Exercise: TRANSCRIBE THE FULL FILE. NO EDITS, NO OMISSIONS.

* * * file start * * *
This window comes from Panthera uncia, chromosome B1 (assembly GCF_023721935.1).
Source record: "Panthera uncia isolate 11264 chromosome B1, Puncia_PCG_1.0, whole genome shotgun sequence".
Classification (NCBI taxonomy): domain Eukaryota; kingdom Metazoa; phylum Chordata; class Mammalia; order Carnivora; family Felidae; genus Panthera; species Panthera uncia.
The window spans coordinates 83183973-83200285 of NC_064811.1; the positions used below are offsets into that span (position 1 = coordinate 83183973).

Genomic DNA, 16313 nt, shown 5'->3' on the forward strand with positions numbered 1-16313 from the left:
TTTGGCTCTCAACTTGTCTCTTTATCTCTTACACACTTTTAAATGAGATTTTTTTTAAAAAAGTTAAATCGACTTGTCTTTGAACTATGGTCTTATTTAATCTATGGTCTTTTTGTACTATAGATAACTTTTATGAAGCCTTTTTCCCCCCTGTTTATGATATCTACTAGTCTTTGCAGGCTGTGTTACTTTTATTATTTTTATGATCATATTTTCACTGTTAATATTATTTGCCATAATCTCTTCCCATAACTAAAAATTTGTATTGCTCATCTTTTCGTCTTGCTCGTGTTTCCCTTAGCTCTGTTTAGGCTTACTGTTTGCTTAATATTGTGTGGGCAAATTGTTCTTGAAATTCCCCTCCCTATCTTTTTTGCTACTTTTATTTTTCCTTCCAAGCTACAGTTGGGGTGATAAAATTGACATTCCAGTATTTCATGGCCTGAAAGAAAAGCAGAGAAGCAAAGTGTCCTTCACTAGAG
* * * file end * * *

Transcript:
This window comes from Panthera uncia, chromosome B1 (assembly GCF_023721935.1).
Source record: "Panthera uncia isolate 11264 chromosome B1, Puncia_PCG_1.0, whole genome shotgun sequence".
Classification (NCBI taxonomy): domain Eukaryota; kingdom Metazoa; phylum Chordata; class Mammalia; order Carnivora; family Felidae; genus Panthera; species Panthera uncia.
The window spans coordinates 83183973-83200285 of NC_064811.1; the positions used below are offsets into that span (position 1 = coordinate 83183973).

Genomic DNA, 16313 nt, shown 5'->3' on the forward strand with positions numbered 1-16313 from the left:
TTTGGCTCTCAACTTGTCTCTTTATCTCTTACACACTTTTAAATGAGATTTTTTTTAAAAAAGTTAAATCGACTTGTCTTTGAACTATGGTCTTATTTAATCTATGGTCTTTTTGTACTATAGATAACTTTTATGAAGCCTTTTTCCCCCCTGTTTATGATATCTACTAGTCTTTGCAGGCTGTGTTACTTTTATTATTTTTATGATCATATTTTCACTGTTAATATTATTTGCCATAATCTCTTCCCATAACTAAAAATTTGTATTGCTCATCTTTTCGTCTTGCTCGTGTTTCCCTTAGCTCTGTTTAGGCTTACTGTTTGCTTAATATTGTGTGGGCAAATTGTTCTTGAAATTCCCCTCCCTATCTTTTTTGCTACTTTTATTTTTCCTTCCAAGCTACAGTTGGGGTGATAAAATTGACATTCCAGTATTTCATGGCCTGAAAGAAAAGCAGAGAAGCAAAGTGTCCTTCACTAGAG